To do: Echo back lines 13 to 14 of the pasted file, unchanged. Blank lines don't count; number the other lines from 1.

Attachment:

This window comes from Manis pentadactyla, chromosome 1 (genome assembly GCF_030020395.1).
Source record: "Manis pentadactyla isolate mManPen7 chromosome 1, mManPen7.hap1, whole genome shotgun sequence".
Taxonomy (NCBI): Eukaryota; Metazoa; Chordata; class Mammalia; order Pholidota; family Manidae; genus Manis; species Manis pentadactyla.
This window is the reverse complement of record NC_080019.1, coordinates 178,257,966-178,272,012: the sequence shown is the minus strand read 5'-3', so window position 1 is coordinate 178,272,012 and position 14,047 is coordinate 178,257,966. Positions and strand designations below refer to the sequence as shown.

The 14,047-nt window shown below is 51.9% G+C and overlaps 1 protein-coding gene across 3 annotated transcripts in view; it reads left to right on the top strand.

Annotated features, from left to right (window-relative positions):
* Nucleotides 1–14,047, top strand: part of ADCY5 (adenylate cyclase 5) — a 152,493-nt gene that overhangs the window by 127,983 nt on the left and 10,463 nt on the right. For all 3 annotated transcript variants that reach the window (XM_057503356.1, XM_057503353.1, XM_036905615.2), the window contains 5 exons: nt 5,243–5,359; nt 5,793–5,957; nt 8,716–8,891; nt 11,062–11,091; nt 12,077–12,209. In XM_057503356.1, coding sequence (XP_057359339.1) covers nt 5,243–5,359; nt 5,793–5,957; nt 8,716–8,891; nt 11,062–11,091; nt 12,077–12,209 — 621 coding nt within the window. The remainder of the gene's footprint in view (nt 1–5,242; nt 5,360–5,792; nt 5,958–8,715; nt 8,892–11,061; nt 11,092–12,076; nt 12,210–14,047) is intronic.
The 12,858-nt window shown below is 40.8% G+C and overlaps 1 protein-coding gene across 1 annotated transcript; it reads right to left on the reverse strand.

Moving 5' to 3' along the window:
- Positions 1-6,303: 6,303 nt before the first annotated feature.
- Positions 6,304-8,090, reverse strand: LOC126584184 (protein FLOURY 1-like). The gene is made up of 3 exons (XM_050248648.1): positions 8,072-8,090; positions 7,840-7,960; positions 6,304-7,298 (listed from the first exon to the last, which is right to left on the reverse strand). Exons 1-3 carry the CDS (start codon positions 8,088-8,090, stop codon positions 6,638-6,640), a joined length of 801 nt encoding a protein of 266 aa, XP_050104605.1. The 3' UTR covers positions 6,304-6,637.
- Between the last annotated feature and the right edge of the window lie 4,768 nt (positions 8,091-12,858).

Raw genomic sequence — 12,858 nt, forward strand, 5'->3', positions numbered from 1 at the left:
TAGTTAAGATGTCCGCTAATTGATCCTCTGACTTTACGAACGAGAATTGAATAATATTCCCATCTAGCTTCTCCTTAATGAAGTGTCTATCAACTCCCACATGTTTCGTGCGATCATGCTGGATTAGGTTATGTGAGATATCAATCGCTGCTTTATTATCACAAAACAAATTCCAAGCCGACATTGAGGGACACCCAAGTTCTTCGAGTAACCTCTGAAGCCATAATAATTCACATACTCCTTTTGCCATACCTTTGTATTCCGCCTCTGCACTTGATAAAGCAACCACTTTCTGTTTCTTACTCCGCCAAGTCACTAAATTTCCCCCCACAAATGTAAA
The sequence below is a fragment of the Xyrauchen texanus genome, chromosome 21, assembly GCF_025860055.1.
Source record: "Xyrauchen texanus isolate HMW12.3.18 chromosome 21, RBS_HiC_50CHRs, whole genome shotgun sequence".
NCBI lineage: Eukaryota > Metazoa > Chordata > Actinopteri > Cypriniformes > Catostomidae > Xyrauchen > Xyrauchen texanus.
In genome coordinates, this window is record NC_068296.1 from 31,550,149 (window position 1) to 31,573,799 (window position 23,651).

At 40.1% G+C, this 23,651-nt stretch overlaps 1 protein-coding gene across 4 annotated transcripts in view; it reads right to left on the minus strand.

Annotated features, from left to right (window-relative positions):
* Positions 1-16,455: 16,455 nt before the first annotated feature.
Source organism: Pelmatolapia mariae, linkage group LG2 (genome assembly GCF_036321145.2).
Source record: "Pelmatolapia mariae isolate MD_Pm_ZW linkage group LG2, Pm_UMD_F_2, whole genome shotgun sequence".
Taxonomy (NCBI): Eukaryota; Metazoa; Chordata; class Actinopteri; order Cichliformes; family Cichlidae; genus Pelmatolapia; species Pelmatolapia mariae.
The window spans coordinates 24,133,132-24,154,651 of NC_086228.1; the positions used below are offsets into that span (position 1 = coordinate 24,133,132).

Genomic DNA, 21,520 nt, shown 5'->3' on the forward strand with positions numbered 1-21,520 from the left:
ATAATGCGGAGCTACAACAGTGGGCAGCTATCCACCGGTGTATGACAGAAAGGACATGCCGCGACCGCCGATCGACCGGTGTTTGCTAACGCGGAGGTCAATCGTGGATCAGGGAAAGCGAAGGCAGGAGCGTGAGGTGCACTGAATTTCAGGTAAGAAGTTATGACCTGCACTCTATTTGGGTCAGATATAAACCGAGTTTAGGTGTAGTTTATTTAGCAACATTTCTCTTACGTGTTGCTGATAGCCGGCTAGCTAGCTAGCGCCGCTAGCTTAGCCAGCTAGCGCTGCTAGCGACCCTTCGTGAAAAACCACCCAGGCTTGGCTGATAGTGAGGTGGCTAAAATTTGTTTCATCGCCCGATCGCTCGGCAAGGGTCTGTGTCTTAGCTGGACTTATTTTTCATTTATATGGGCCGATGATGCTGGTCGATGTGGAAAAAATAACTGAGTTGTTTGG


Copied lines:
Raw genomic sequence — 12,858 nt, forward strand, 5'->3', positions numbered from 1 at the left:
TAGTTAAGATGTCCGCTAATTGATCCTCTGACTTTACGAACGAGAATTGAATAATATTCCCATCTAGCTTCTCCTTAATGAAGTGTCTATCAACTCCCACATGTTTCGTGCGATCATGCTGGATTAGGTTATGTGAGATATCAATCGCTGCTTTATTATCACAAAACAAATTCCAAGCCGACATTGAGGGACACCCAAGTTCTTCGAGTAACCTCTGAAGCCATAATAATTCACATACTCCTTTTGCCATACCTTTGTATTCCGCCTCTGCACTTGATAAAGCAACCACTTTCTGTTTCTTACTCCGCCAAGTCACTAAATTTCCCCCCACAAATGTAAA